Many reports suggest that you can treat or prevent vein problems by wearing compression stockings throughout the day, except when bathing or sleeping.
It is important to note that this information may not apply to everyone. So even if you don't have a prescription, it's a good idea to talk to your healthcare provider. This way, you can get guidance on compression garments and how to use them based on your medical history and health needs.
You should ask your doctor exactly how long you should wear compression stockings. Some people wear compression socks every day, while others only wear them when recovering from surgery, exercise, or a long plane trip. If compression stockings help with medical problems or just make you feel more comfortable, you can wear them all day, every day. However, you should not sleep in compression socks because you may not notice the problem. If part of the sock is rolled up or folded, it can interfere with your blood circulation. You should also take off your compression stockings if you experience tingling, redness, discomfort, or an allergic reaction to the fabric.
How should you wear compression socks?
You can wear compression socks on just one or both legs, and you can put them on and off like regular socks or stockings. Do not fold compression socks to form cuffs, and make sure any seams extend straight up your leg. If you have arthritis or other problems, you can use a device called a sock to put your compression stockings on. Some compression socks also have zippers.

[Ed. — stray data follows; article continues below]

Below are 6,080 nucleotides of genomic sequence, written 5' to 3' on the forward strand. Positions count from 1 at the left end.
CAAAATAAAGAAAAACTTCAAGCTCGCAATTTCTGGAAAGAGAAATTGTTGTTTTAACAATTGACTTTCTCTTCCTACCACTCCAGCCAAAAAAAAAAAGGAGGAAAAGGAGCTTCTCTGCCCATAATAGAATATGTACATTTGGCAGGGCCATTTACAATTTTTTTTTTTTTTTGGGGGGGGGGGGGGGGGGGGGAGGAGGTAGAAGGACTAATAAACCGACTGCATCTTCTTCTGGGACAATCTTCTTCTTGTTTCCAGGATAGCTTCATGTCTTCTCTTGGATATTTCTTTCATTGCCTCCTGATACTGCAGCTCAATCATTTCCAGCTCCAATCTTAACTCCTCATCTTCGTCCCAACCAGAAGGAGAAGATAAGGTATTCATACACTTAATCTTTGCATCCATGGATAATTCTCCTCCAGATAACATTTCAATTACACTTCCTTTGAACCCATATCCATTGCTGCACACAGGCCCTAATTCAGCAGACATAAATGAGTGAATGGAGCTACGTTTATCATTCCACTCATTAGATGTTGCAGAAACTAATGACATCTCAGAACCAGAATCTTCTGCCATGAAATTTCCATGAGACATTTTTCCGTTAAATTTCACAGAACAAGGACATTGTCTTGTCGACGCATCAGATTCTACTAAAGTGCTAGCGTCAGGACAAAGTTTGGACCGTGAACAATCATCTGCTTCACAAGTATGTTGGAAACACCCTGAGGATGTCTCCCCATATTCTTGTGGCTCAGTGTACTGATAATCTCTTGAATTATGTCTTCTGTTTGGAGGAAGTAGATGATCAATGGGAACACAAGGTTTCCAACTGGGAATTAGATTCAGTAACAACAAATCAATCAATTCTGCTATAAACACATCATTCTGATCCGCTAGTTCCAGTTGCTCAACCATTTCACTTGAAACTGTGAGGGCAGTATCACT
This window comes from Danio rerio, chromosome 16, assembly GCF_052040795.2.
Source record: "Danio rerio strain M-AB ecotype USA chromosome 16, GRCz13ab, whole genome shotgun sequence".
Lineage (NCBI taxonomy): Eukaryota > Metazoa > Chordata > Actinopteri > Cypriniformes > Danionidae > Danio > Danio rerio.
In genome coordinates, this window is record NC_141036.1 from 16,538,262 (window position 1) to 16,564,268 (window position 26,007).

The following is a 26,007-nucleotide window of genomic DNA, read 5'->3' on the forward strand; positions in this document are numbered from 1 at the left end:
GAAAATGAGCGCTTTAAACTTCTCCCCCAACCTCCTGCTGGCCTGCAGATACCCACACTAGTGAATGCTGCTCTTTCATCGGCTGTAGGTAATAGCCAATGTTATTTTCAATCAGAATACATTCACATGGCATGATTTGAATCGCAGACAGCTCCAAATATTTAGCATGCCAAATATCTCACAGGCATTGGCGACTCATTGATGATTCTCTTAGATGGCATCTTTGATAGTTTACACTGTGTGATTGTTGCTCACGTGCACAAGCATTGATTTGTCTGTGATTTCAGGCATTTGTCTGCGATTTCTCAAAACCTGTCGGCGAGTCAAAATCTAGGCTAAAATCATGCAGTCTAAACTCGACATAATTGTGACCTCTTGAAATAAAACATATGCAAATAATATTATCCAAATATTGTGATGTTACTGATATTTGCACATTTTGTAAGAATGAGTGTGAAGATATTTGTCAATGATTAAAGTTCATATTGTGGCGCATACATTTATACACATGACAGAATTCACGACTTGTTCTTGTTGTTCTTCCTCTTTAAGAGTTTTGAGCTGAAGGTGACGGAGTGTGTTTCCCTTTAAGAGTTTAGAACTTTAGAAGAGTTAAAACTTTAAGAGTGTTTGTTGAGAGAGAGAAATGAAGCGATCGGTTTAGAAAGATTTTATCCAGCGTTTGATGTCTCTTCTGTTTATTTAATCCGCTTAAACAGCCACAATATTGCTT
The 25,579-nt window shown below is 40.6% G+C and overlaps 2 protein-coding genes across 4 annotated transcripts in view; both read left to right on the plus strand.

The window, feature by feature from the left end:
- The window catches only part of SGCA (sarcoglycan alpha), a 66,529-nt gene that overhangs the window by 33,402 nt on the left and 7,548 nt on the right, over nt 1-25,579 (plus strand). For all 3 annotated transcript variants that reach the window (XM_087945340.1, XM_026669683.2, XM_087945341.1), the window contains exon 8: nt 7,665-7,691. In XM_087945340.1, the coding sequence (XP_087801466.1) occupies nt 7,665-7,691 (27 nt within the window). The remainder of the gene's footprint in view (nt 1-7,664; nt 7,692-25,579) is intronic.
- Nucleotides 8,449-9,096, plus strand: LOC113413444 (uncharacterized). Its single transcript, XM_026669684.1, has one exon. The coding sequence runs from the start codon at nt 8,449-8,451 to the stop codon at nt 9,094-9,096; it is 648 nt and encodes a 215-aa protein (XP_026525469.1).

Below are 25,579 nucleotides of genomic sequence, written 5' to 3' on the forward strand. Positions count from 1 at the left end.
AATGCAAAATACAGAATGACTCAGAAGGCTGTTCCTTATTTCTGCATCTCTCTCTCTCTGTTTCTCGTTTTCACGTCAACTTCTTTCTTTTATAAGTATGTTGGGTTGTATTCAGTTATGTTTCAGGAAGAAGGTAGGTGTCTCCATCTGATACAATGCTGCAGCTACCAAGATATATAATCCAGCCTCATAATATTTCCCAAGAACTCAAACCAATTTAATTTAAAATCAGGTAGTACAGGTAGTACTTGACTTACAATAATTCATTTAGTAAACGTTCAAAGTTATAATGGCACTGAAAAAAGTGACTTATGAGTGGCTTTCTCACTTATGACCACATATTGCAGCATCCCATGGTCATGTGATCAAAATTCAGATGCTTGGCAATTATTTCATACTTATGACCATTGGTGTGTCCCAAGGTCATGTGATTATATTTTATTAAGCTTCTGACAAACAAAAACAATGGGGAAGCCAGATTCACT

To make them more effective, put on compression stockings as soon as you wake up in the morning. This is when your legs are least swollen. If you use compression socks during your workout, put them on for three to four hours after your workout. The improved circulation provided by compression stockings can help remove lactic acid from the muscles, reducing or preventing soreness after physical activity.
Hand wash compression stockings or set the washer to a gentle cycle with cold water, then air dry. Compression socks lose their elasticity and effectiveness over time, so if they wear out, you may need to replace them.
To find out what size your compression stockings should be, use a tape measure to measure the circumference of your ankle and calf. For some stockings, you may also need to measure your thighs. If the compression stockings you choose do not help or feel uncomfortable, talk to your doctor. You may need a different size or type of compression socks.
As with any treatment option, there are some potential risks associated with wearing compression stockings. Compression stockings can cause:
Discomfort: At higher pressures, compression stockings can feel very tight and uncomfortable.
Skin irritation or damage: Signs of irritation may include stinging, itching, redness or bruising.
Poor Circulation: Poorly fitting compression stockings can lead to reduced blood flow.
In rare cases, compression stockings that are too tight may lead to superficial vein thrombosis. These superficial blood clots occur in veins close to the surface of the skin and are unlikely to cause complications. Compression stockings have not been shown to cause deep vein thrombosis, which are more serious blood clots.
Serious complications from compression garments are rare and usually only occur in people who shouldn't wear compression stockings or don't wear them correctly.